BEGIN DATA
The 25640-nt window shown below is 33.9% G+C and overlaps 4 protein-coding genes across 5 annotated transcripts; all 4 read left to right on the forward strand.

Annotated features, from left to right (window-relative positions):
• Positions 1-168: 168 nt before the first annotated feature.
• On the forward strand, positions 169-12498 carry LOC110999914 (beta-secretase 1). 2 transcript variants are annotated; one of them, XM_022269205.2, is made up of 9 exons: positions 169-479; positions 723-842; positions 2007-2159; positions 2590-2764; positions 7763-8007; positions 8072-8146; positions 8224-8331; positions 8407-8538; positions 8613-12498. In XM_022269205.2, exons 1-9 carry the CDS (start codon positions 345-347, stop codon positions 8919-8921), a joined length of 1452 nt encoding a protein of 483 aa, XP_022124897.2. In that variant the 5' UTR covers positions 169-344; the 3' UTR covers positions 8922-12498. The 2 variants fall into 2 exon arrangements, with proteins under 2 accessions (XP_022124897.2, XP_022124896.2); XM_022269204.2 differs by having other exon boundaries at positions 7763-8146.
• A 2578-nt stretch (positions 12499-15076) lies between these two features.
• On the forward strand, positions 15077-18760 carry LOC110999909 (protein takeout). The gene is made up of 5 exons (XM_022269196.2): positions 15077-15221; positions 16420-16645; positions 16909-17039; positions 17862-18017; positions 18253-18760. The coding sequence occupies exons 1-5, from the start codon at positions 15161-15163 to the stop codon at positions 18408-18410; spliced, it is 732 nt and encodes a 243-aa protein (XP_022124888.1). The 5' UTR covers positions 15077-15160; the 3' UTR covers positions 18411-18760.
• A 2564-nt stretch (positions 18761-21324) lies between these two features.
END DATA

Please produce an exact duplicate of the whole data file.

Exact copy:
The 25640-nt window shown below is 33.9% G+C and overlaps 4 protein-coding genes across 5 annotated transcripts; all 4 read left to right on the forward strand.

Annotated features, from left to right (window-relative positions):
• Positions 1-168: 168 nt before the first annotated feature.
• On the forward strand, positions 169-12498 carry LOC110999914 (beta-secretase 1). 2 transcript variants are annotated; one of them, XM_022269205.2, is made up of 9 exons: positions 169-479; positions 723-842; positions 2007-2159; positions 2590-2764; positions 7763-8007; positions 8072-8146; positions 8224-8331; positions 8407-8538; positions 8613-12498. In XM_022269205.2, exons 1-9 carry the CDS (start codon positions 345-347, stop codon positions 8919-8921), a joined length of 1452 nt encoding a protein of 483 aa, XP_022124897.2. In that variant the 5' UTR covers positions 169-344; the 3' UTR covers positions 8922-12498. The 2 variants fall into 2 exon arrangements, with proteins under 2 accessions (XP_022124897.2, XP_022124896.2); XM_022269204.2 differs by having other exon boundaries at positions 7763-8146.
• A 2578-nt stretch (positions 12499-15076) lies between these two features.
• On the forward strand, positions 15077-18760 carry LOC110999909 (protein takeout). The gene is made up of 5 exons (XM_022269196.2): positions 15077-15221; positions 16420-16645; positions 16909-17039; positions 17862-18017; positions 18253-18760. The coding sequence occupies exons 1-5, from the start codon at positions 15161-15163 to the stop codon at positions 18408-18410; spliced, it is 732 nt and encodes a 243-aa protein (XP_022124888.1). The 5' UTR covers positions 15077-15160; the 3' UTR covers positions 18411-18760.
• A 2564-nt stretch (positions 18761-21324) lies between these two features.